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How do law enforcement agencies announce when they will be doing DWI checkpoints?

Julian March
DWI checkpoint

A DWI checkpoint at Wrightsville beach. (StarNews file photo)

Law enforcement agencies are not required to notify the public when or where they are planning to set up checkpoints, said Sgt. Jerry Brewer, public information officer for the New Hanover County Sheriff’s Office.

As far as the practice of giving advance notice, First Sgt. Jeff Gordon, the spokesman for the N.C. Highway Patrol, consulted an administrative of justice bulletin from the School of Government at the University of North Carolina-Chapel Hill.

The bulletin, dated September 2010, includes a section on whether officers must notify the public of a checkpoint.

“Some have argued that such publicity both helps to diminish the apprehension that drivers might otherwise feel upon encountering a checkpoint and serves to deter motor vehicle violations and that such publicity may therefore be desirable or even constitutionally required,” the bulletin states. “There are no North Carolina cases on point. Out-of-state cases generally conclude that advance notice is helpful but not mandatory. The checkpoint statute, of course, imposes no such requirement.”

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2 Responses to “ How do law enforcement agencies announce when they will be doing DWI checkpoints?”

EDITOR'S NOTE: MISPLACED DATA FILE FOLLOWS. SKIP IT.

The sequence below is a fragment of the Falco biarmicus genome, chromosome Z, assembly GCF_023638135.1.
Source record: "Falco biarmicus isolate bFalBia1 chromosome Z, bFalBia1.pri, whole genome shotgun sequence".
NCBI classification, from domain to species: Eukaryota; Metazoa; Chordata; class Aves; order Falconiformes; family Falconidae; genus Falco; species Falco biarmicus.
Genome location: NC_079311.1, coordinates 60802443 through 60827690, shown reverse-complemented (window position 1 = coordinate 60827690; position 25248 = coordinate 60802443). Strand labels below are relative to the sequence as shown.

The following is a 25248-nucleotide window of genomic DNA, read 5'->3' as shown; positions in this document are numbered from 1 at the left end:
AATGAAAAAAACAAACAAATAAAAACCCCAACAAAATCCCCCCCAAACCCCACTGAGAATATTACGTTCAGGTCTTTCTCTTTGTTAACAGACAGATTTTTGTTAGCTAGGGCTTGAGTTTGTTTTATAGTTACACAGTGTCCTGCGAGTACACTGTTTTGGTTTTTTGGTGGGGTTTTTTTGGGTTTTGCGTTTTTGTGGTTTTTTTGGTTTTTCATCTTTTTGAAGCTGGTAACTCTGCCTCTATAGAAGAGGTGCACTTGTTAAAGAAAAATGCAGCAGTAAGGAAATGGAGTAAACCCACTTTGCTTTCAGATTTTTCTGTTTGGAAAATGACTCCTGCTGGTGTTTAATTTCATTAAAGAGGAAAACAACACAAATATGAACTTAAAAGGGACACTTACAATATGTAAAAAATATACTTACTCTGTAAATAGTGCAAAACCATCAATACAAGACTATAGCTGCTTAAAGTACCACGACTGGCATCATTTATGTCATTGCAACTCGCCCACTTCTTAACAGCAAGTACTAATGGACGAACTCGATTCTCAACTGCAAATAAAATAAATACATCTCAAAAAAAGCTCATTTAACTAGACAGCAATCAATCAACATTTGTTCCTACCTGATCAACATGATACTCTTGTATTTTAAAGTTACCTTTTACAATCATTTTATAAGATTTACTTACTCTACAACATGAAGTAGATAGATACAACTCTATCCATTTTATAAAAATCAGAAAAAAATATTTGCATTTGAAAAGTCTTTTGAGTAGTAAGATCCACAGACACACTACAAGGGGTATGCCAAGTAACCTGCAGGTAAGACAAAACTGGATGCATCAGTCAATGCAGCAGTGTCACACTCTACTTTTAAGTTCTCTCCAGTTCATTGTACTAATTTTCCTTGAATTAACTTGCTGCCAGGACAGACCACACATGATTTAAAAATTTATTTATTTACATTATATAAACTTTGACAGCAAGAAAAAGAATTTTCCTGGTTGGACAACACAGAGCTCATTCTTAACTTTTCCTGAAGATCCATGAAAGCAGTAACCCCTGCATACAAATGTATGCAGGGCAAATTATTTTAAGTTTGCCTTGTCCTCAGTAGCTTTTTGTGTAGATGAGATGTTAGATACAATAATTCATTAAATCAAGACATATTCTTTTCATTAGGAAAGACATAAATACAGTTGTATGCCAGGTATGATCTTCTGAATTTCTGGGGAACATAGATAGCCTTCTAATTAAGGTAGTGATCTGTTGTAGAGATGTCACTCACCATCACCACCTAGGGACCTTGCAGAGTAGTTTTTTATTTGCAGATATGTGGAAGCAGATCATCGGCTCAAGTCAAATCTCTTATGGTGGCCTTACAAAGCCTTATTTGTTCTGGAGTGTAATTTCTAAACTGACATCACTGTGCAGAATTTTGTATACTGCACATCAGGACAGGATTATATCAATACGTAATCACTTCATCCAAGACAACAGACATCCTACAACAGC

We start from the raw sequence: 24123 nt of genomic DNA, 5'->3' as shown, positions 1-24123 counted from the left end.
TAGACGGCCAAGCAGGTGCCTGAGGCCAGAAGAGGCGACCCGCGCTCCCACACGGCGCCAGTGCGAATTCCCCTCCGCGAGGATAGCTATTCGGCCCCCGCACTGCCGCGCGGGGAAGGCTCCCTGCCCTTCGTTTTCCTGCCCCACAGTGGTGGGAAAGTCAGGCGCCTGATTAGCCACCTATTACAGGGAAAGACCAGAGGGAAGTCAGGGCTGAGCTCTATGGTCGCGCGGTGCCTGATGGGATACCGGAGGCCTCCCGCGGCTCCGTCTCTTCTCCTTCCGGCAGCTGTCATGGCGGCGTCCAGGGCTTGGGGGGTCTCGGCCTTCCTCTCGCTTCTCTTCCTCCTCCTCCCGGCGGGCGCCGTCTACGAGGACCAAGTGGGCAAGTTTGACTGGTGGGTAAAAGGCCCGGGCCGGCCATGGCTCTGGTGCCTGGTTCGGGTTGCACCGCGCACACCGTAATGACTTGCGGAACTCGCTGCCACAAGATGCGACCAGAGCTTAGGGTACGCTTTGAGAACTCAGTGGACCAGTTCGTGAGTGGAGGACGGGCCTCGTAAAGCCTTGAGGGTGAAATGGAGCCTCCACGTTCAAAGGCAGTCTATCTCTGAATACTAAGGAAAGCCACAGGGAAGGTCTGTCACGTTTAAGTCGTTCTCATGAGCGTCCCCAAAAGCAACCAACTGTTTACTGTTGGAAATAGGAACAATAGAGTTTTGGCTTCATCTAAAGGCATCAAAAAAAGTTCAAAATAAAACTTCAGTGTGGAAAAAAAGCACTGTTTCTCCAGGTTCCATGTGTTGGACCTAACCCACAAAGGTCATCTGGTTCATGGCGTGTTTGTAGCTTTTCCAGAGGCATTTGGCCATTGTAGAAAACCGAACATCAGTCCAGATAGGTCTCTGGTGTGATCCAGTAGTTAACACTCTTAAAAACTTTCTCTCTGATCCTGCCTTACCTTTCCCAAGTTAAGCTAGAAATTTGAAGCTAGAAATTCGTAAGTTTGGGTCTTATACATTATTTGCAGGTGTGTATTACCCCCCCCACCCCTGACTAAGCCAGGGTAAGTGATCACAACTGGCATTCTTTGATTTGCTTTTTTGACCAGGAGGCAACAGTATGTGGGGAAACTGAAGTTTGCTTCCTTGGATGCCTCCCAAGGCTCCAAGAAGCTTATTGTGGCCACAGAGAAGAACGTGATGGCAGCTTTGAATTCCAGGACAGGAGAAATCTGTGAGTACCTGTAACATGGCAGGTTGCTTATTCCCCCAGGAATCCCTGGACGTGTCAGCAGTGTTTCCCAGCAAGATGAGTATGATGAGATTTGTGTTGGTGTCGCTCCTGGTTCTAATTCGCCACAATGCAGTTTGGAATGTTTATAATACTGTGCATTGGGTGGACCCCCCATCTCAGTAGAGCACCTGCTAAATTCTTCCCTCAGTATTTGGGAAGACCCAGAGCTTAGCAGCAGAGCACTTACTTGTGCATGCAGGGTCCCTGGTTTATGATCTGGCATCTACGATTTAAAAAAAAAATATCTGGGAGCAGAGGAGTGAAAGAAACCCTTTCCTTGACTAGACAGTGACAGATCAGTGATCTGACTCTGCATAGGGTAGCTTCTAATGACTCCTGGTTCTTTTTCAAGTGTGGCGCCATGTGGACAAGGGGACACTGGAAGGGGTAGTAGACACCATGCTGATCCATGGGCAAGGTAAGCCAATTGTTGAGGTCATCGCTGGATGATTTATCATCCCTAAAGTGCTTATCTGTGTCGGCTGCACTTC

1. On January 6, 2012 at 5:04 pm Concerned Citizen wrote:

    Why would they even consider this? From the arrest numbers published today in the paper that would be shooting the state coffers in the foot. These cash cows are the effect that is intended, the weekend of the 17th they had checkpoints on most major thoroughfares in the New Hanover vicinity, I repeat almost EVERY one. If these were made known to the public they would find other means to get around on those evenings thus limiting the thousands of dollars brought into the state under the guise of public safety.

  2. On January 9, 2012 at 5:39 pm chaz wrote:

    It seem that the deterrent effect is minimized when there isn’t an announcement. Many states require a public announcement as to “when” but not “where.” When people are constantly reminded that the cops are out looking for drunk drivers by the announcement, it deters the illegal behavior. Without the announcements, some people are willing to take the chance. If the real purpose is to get our roads safer, they should announce when the checkpoints will occur. If it’s just to raise money through arrests, then they should keep business as usual.

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